Do bitcoins violate a fundamental economic law?
The legal woes of the most famous bitcoin exchange may illustrate a fundamental problem with the bitcoin market.
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Donald B. Marron is director of economic policy initiatives at the Urban Institute. He previously served as a member of the President's Council of Economic Advisers and as acting director of the Congressional Budget Office.
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If you click over to Mt. Gox, the most famous bitcoin exchange, one unit of the crypto-currency will set you back $145. But at Bitstamp you would pay only $129. (At time of writing; prices can change quickly.)
Mt. Gox traders are thus paying a 12% premium for their bitcoins.
That spread seems to violate a fundamental economic law. When transaction costs are low, identical items should trade at nearly identical prices. Otherwise, arbitrageurs would step in to buy cheap and sell dear until the price gap narrows.
But that isn’t happening.
The “law of one price” used to hold. Last fall and winter bitcoin prices at the two big exchanges typically differed by less than 2 percent, a reasonable range given exchange fees and the cost of money transfers (click here to see the chart).
In April, however, the bitcoin market went haywire. After spiking to $266 on Mt. Gox, bitcoin prices cratered, falling as low as $54 just two days later. That volatility created large, but temporary spreads between prices on different exchanges (and made it difficult to measure spreads accurately).
When conditions calmed, spreads returned to normal. And then Mt. Gox’s troubles began.
On May 14 the U.S. government accused the exchange of operating an illegal money service business. The government seized $5 million that Mt. Gox held at Dwolla (an online payment processor) and Wells Fargo.
Fearing for their money, Mt. Gox customers converted their at-risk dollars into easy-to-withdraw bitcoins, and the Mt. Gox-Bitstamp spread spiked to 5%.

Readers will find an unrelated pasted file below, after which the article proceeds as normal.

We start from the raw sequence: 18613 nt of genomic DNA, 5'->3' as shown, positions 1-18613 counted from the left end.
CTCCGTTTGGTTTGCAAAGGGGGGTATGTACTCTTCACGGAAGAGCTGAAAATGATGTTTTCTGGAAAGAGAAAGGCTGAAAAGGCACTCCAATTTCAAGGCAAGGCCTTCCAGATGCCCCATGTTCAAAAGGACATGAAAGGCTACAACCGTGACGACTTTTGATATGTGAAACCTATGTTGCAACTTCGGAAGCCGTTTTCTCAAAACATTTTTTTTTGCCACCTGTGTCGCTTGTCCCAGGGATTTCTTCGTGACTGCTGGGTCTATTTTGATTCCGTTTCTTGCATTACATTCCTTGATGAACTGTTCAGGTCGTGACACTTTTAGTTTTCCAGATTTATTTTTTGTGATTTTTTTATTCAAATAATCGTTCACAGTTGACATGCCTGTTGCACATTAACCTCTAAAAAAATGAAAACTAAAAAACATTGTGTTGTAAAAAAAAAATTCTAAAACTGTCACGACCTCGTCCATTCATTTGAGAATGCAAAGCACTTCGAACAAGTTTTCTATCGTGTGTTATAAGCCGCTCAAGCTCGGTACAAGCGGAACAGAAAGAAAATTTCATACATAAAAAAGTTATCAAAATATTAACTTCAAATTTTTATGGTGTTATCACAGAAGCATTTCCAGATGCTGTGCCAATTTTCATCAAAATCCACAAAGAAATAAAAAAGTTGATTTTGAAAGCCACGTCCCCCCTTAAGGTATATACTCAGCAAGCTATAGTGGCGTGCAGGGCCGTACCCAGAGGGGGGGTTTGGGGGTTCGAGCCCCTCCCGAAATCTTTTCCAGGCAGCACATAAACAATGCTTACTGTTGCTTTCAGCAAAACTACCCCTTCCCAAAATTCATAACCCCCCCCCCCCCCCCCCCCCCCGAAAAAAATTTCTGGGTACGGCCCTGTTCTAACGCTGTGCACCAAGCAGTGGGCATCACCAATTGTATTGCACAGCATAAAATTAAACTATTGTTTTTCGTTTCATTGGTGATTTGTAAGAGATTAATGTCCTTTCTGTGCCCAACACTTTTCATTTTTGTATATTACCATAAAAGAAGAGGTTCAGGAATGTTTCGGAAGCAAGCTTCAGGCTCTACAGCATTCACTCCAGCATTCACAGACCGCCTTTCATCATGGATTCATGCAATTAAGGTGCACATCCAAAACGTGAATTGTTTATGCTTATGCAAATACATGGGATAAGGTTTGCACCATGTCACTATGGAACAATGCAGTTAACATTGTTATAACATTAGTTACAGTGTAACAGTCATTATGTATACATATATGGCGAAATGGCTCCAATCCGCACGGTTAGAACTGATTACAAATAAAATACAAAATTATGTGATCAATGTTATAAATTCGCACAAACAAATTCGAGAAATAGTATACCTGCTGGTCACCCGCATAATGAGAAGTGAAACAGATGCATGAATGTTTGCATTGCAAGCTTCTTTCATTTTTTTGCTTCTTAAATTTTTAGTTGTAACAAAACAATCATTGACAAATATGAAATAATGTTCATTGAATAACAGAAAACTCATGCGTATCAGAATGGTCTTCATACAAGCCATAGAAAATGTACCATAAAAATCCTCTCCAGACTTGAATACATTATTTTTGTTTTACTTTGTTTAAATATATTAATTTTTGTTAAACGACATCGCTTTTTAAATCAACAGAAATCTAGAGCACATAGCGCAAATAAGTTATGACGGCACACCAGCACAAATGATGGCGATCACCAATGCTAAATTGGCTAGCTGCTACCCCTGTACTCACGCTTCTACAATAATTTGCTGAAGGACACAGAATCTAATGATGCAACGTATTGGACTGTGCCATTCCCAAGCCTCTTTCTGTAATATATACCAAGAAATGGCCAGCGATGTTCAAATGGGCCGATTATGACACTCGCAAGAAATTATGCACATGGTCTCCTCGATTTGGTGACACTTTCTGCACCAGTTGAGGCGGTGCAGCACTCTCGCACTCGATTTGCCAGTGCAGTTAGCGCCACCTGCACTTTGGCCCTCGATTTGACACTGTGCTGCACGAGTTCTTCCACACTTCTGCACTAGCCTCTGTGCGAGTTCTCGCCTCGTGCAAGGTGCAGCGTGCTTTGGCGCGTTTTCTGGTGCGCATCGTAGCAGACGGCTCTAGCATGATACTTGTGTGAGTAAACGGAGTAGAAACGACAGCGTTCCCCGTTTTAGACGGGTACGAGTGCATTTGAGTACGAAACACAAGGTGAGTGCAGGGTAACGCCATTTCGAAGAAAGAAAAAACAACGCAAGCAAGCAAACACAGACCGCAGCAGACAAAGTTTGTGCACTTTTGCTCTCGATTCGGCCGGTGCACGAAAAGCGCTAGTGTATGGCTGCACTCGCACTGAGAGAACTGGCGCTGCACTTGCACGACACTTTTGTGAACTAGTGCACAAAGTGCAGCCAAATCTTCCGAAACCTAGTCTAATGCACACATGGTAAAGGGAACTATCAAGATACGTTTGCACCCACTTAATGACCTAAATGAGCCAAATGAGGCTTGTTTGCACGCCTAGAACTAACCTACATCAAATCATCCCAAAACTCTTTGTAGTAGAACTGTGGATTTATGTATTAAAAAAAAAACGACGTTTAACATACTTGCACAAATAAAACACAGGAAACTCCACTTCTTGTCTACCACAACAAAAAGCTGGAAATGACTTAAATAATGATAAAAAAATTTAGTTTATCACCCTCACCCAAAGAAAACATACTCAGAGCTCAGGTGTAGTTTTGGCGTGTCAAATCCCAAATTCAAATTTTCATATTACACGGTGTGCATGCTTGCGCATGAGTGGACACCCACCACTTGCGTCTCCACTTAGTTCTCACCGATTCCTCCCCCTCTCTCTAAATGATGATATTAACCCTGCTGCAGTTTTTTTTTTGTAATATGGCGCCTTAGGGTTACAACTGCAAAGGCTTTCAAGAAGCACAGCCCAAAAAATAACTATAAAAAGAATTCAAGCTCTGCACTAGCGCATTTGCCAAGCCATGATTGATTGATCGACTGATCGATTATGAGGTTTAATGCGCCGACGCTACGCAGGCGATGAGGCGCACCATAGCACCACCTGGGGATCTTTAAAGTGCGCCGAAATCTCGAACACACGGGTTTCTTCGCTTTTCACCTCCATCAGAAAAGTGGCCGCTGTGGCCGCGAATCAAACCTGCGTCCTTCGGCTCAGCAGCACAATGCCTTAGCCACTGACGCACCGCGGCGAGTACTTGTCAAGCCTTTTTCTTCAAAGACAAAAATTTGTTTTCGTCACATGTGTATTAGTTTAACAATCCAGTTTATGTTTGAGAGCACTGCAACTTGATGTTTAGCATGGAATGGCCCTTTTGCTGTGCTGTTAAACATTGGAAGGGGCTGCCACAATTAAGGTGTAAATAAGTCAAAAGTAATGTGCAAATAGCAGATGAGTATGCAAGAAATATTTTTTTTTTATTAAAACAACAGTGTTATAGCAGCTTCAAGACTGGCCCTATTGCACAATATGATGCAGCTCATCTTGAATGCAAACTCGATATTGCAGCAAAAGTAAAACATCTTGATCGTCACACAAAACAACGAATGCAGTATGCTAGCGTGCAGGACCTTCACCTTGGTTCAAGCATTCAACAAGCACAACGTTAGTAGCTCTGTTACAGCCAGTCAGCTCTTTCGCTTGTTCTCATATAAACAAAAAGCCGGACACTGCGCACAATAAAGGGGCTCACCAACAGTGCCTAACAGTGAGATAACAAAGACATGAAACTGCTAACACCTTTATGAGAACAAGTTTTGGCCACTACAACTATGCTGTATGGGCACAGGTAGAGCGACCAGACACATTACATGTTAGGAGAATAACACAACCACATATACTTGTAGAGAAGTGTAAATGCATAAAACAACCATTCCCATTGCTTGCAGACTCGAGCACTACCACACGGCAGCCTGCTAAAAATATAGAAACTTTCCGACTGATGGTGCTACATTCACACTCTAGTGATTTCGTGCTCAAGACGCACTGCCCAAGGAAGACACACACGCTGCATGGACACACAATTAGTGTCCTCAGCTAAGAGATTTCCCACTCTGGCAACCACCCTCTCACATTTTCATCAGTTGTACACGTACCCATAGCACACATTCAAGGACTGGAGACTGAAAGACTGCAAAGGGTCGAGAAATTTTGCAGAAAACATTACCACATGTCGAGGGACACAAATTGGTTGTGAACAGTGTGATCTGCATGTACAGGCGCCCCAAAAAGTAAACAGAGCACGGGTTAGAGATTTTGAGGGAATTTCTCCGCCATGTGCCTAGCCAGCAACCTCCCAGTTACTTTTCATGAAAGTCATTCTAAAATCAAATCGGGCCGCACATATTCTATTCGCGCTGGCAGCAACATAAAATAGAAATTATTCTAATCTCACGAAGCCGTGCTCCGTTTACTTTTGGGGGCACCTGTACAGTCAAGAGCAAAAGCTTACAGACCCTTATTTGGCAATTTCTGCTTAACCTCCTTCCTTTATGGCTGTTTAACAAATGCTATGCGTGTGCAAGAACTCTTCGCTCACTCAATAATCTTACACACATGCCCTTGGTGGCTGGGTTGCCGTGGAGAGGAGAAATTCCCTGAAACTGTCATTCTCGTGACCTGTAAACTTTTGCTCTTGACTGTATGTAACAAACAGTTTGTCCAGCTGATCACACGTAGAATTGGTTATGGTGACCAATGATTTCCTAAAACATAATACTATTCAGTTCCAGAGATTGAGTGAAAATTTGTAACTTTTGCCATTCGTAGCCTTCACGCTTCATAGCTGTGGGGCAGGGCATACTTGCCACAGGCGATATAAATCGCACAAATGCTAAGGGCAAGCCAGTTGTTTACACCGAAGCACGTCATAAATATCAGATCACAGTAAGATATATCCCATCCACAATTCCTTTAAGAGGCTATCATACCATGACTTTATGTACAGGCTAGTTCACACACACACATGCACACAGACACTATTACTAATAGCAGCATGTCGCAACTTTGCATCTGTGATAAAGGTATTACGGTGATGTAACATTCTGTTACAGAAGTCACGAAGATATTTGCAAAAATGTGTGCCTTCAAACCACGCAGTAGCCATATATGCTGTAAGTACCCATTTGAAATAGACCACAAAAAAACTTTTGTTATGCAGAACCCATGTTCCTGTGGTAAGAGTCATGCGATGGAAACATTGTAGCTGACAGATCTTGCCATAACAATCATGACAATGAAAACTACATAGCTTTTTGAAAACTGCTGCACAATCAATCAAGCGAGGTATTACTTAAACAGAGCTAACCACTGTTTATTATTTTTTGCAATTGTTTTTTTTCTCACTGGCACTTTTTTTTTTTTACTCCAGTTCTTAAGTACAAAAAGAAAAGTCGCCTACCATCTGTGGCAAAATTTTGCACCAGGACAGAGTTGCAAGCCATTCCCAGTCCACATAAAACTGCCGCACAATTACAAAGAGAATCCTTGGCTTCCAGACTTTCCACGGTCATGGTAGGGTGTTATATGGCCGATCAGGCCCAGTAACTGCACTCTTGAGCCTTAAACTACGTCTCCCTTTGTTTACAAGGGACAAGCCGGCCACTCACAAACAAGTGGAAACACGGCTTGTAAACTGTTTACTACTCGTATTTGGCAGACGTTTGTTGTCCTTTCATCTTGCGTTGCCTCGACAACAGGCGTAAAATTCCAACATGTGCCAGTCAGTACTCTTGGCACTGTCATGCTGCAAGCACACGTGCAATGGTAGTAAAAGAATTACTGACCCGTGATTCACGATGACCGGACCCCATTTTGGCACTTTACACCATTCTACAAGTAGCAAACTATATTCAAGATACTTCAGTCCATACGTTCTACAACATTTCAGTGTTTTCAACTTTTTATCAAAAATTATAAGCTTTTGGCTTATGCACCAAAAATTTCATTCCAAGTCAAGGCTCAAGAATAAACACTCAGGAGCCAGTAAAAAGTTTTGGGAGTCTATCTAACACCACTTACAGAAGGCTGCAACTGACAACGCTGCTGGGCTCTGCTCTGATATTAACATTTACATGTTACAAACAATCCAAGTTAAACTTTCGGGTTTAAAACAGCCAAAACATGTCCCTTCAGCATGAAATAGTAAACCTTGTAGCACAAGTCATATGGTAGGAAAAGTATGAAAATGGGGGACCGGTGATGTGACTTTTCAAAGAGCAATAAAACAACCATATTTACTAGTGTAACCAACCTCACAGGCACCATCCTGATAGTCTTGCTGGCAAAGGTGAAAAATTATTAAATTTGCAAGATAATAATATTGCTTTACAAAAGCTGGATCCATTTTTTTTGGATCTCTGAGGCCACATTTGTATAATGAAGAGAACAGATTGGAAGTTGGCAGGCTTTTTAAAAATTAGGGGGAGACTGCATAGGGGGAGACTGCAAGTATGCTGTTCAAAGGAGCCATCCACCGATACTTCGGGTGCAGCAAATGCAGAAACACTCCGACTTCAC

Spreads briefly normalized until Mt. Gox announced that it was suspending U.S. dollar withdrawals. Mt. Gox had become a Roach Motel (or, if you prefer, a Hotel California) for U.S. dollars. Traders could check their dollars in, but they couldn’t check them out.
Customers responded as you would expect. The spread spiked to 6%, as Mt. Gox traders again converted dollars into bitcoins. The spread briefly narrowed after Mt. Gox’s July 4 announcement of resumed dollar withdrawals. But spreads then spiked to record levels once Mt. Gox customers started reporting that withdrawals remained slow or nonexistent.
Mt. Gox prices are higher than on Bitstamp today because customers apparently can’t get their dollars out of Mt. Gox. So they pay extra for bitcoins. For those customers, a Mt. Gox bitcoin is different from one anywhere else. So the Mt. Gox price isn’t a clean measure of a bitcoin’s value. Instead, it measures the value of a bitcoin plus the desperation of Mt. Gox’s customers.
But that still leaves a puzzle. It makes sense that customers will pay a premium to get their money out. But who is willing to take the other side of the trade, selling bitcoins in return for “Mt. Gox dollars”?
As best as I can tell, those traders have stayed silent on the bitcoin chat boards. Perhaps they are newcomers who think they’ve found an arbitrage opportunity and don’t realize their dollars will be hard to withdraw. Or perhaps they believe that Mt. Gox will get its act together. (A more sinister take, raised on the boards, is that some preferred traders do have the ability to withdraw.) Whatever the case, they stand to make a tidy profit if they can get their dollars out, and sorely disappointed if they can’t.
Sources: For a quick explanation of bitcoin, try this introduction. For price data from numerous exchanges, visit bitcoin charts. My chart uses a 7-day moving average of spreads to smooth the volatility. The measured spread has at times been much higher, e.g., 40%+ on April 10, but that passed quickly.
Disclosure: I own 0.1 bitcoin.
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